CALIFORNIA DISTRICT ATTORNEY’S TRYING TO STOP MASS RELEASES
Prosecutors want to halt new good-time release credits for 76,000 California inmates
One week after California prison officials increased the amount of good-conduct credits that thousands of inmates could earn toward release, 41 district attorneys throughout the state have signed onto a petition asking the state to repeal the new rules.
Sacramento District Attorney Anne Marie Schubert and 40 other DAs sent a letter Thursday afternoon to California Department of Corrections and Rehabilitation Secretary Kathleen Allison objecting to the temporary emergency rules that went into effect last Friday.
The rules “have the effect of significantly shortening the length of sentence for 76,000 violent and serious offenders” and were adopted on an emergency basis despite the fact that the change was based on Gov. Gavin Newsom’s budget summary from May 2020, the prosecutors wrote.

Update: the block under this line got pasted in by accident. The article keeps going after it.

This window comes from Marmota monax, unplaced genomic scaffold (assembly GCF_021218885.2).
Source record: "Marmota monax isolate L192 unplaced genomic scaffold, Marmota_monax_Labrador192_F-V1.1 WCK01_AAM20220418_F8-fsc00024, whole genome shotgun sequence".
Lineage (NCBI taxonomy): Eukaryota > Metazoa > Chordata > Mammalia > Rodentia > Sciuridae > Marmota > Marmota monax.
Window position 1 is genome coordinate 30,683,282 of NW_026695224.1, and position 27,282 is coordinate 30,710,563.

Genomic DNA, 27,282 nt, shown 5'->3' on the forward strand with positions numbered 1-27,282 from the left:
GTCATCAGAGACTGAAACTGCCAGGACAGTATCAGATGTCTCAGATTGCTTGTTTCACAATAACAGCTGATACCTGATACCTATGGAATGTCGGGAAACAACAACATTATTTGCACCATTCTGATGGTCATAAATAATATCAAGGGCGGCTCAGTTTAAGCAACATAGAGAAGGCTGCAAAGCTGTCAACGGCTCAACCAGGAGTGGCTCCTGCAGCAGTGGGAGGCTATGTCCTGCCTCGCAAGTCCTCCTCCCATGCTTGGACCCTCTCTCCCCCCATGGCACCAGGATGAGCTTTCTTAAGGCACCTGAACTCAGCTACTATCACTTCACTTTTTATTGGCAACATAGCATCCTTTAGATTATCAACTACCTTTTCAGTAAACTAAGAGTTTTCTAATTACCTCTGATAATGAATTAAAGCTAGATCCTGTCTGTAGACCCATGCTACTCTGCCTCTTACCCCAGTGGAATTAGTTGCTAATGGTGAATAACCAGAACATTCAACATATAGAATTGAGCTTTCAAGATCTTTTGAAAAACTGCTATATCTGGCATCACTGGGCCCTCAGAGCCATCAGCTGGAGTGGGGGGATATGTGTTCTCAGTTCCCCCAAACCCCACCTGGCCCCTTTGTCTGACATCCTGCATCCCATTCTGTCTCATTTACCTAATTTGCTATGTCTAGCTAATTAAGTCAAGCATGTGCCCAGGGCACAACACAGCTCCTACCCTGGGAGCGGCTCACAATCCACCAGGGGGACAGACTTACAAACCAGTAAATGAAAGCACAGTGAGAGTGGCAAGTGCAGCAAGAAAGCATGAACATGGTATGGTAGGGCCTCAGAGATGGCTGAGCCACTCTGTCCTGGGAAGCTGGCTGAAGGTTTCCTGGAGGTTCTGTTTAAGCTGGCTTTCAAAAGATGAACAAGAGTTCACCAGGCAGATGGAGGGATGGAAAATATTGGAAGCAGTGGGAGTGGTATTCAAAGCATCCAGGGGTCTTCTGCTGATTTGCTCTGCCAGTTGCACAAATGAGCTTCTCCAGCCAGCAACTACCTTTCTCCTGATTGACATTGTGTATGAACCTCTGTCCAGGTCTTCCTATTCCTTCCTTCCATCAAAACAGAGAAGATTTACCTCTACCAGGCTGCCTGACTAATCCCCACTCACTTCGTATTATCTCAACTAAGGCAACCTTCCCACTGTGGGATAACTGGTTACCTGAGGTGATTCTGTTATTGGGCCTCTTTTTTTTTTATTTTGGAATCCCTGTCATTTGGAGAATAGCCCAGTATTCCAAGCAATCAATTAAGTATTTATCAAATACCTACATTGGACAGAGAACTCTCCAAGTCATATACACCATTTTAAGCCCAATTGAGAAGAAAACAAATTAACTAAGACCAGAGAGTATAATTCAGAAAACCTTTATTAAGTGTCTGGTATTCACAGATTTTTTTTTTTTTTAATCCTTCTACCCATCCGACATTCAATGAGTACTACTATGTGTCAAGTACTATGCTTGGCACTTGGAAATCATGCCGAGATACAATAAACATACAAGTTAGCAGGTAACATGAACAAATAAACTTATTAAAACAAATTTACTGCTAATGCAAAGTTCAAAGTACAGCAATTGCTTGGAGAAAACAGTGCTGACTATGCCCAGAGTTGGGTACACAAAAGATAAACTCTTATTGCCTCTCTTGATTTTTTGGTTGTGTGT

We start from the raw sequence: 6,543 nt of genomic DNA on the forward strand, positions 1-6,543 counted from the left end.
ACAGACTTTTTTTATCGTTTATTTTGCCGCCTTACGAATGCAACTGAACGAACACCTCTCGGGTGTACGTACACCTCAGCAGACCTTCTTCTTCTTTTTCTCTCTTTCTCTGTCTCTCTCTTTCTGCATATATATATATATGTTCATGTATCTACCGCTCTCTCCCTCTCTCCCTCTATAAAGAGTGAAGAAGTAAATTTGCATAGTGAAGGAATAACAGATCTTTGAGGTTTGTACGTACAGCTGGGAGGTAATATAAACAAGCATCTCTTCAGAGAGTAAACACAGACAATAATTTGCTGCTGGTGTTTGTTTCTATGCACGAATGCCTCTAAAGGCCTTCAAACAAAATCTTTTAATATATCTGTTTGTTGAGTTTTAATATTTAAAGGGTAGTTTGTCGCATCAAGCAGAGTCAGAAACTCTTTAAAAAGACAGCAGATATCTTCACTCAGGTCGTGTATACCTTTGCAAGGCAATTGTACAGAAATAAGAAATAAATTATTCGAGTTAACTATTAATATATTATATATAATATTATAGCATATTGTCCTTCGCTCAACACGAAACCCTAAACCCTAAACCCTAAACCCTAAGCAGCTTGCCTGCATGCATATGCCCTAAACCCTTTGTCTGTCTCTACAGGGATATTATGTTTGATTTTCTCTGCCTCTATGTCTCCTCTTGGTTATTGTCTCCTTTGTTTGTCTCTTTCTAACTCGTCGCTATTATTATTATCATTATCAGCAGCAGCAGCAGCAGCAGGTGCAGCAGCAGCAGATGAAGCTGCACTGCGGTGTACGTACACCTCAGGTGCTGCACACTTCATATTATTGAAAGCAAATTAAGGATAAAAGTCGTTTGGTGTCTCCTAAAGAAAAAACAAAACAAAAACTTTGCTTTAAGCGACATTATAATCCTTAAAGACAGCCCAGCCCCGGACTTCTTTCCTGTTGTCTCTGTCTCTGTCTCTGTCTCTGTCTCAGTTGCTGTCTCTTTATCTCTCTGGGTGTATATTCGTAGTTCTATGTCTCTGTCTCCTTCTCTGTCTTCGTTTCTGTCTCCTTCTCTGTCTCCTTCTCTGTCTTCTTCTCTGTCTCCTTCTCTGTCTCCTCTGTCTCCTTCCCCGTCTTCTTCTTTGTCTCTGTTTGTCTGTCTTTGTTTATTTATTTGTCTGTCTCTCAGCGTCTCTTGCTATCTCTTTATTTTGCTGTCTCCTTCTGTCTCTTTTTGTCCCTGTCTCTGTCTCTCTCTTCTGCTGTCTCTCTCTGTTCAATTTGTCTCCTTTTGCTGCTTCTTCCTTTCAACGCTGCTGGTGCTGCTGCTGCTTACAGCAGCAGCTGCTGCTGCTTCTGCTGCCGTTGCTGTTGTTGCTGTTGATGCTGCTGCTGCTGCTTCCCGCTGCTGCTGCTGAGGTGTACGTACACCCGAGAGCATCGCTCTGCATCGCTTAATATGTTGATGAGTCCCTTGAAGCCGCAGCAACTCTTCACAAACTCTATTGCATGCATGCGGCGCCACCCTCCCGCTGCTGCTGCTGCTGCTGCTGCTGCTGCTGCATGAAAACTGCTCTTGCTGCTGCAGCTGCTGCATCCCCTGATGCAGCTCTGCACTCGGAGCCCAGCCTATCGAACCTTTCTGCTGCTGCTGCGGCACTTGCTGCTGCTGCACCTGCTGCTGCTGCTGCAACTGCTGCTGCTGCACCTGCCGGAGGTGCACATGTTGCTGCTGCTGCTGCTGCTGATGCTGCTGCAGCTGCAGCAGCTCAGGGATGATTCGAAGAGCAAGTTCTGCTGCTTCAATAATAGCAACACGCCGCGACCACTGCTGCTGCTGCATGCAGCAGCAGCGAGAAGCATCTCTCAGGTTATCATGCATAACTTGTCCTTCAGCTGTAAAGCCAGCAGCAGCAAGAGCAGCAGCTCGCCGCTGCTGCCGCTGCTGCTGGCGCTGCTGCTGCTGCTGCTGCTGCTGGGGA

“The regulations were passed under a claim of an emergency and first made public on Friday, April 30, 2021, at 3:00 p.m,” Schubert’s office said in a statement issued Thursday. “These regulations would result in the early release of some of California’s most violent criminals.”
Corrections spokeswoman Dana Simas said the department is “reviewing the petition at this time to determine next steps.”
“Proposition 57, which voters overwhelmingly approved in 2016, gave CDCR the authority to submit regulations to provide additional opportunities for incarcerated people to receive Good Conduct Credits, as allowed by statute,” she wrote in an email. “The emergency regulations are a result of that voter mandate.